Morris Meyerfeld (born Moses this day in 1855) was sort of the Keith to Martin Beck’s Albee in the real creation and expansion of the Orpheum Circuit, which ruled the Big Time west of Chicago. The chain had its origins in San Francisco, where the German-born Meyerfeld initially trafficked in dry goods, then cigars and booze. It was the latter enterprise that led to his takeover in 1898 of the 3500 seat Orpheum Theatre, at that time considered the most opulent in the West, as well as the nascent chain it belonged to. The Orpheum (both the theatre and fledgling circuit) were the creation of Gustave Walter, who expanded too rapidly and couldn’t pay his liquor bills. Meyerfeld took over. Under Beck’s supervision, the Orpheum circuit, headquartered in Chicago, would take over the entire West, eventually merging with Keith-Albee in 1928. This firm in turn became R.K.O. and movies replaced vaudeville. Meyerfeld passed away in 1935.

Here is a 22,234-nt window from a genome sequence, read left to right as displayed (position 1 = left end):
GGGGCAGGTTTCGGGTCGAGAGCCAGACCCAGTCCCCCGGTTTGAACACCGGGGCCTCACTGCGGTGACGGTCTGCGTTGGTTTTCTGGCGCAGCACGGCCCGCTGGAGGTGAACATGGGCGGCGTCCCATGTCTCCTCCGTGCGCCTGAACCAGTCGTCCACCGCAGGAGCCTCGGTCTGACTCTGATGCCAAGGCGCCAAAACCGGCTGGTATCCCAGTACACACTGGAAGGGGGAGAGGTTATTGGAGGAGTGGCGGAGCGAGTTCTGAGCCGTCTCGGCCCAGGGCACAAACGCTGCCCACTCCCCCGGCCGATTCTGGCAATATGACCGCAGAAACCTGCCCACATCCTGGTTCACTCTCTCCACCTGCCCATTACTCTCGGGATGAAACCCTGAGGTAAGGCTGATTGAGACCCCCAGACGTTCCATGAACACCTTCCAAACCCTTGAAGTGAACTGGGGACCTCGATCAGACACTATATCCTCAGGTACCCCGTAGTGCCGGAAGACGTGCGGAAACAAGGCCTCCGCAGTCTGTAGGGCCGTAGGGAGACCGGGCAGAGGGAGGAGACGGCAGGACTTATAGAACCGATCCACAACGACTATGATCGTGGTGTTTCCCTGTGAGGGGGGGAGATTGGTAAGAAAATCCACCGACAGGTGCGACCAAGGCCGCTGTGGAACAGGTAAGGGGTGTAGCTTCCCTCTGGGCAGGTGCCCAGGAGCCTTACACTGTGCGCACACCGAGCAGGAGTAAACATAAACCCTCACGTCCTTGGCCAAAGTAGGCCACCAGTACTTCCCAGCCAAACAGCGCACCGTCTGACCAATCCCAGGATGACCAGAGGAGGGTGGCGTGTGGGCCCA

To find out more about the history of vaudeville, consult No Applause, Just Throw Money: The Book That Made Vaudeville Famous, available at Amazon, Barnes and Noble, and wherever nutty books are sold.